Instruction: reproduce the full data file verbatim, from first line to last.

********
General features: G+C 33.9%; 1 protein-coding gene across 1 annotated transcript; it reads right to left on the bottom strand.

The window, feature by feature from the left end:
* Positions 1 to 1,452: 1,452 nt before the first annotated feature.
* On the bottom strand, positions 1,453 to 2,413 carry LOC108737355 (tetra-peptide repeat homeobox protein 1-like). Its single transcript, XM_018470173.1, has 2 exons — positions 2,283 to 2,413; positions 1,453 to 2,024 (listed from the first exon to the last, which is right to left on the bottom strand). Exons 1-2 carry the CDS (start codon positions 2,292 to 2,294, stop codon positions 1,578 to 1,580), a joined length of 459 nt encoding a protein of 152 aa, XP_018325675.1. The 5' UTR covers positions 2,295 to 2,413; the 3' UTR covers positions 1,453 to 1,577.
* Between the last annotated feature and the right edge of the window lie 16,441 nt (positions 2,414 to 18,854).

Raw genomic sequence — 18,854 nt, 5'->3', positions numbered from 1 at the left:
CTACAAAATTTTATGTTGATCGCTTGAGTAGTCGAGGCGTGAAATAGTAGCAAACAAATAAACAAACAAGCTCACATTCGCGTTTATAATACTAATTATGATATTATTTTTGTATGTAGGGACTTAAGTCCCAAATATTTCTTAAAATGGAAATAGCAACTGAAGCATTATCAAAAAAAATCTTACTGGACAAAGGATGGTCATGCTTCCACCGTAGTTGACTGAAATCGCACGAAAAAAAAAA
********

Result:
General features: G+C 33.9%; 1 protein-coding gene across 1 annotated transcript; it reads right to left on the bottom strand.

The window, feature by feature from the left end:
* Positions 1 to 1,452: 1,452 nt before the first annotated feature.
* On the bottom strand, positions 1,453 to 2,413 carry LOC108737355 (tetra-peptide repeat homeobox protein 1-like). Its single transcript, XM_018470173.1, has 2 exons — positions 2,283 to 2,413; positions 1,453 to 2,024 (listed from the first exon to the last, which is right to left on the bottom strand). Exons 1-2 carry the CDS (start codon positions 2,292 to 2,294, stop codon positions 1,578 to 1,580), a joined length of 459 nt encoding a protein of 152 aa, XP_018325675.1. The 5' UTR covers positions 2,295 to 2,413; the 3' UTR covers positions 1,453 to 1,577.
* Between the last annotated feature and the right edge of the window lie 16,441 nt (positions 2,414 to 18,854).

Raw genomic sequence — 18,854 nt, 5'->3', positions numbered from 1 at the left:
CTACAAAATTTTATGTTGATCGCTTGAGTAGTCGAGGCGTGAAATAGTAGCAAACAAATAAACAAACAAGCTCACATTCGCGTTTATAATACTAATTATGATATTATTTTTGTATGTAGGGACTTAAGTCCCAAATATTTCTTAAAATGGAAATAGCAACTGAAGCATTATCAAAAAAAATCTTACTGGACAAAGGATGGTCATGCTTCCACCGTAGTTGACTGAAATCGCACGAAAAAAAAAA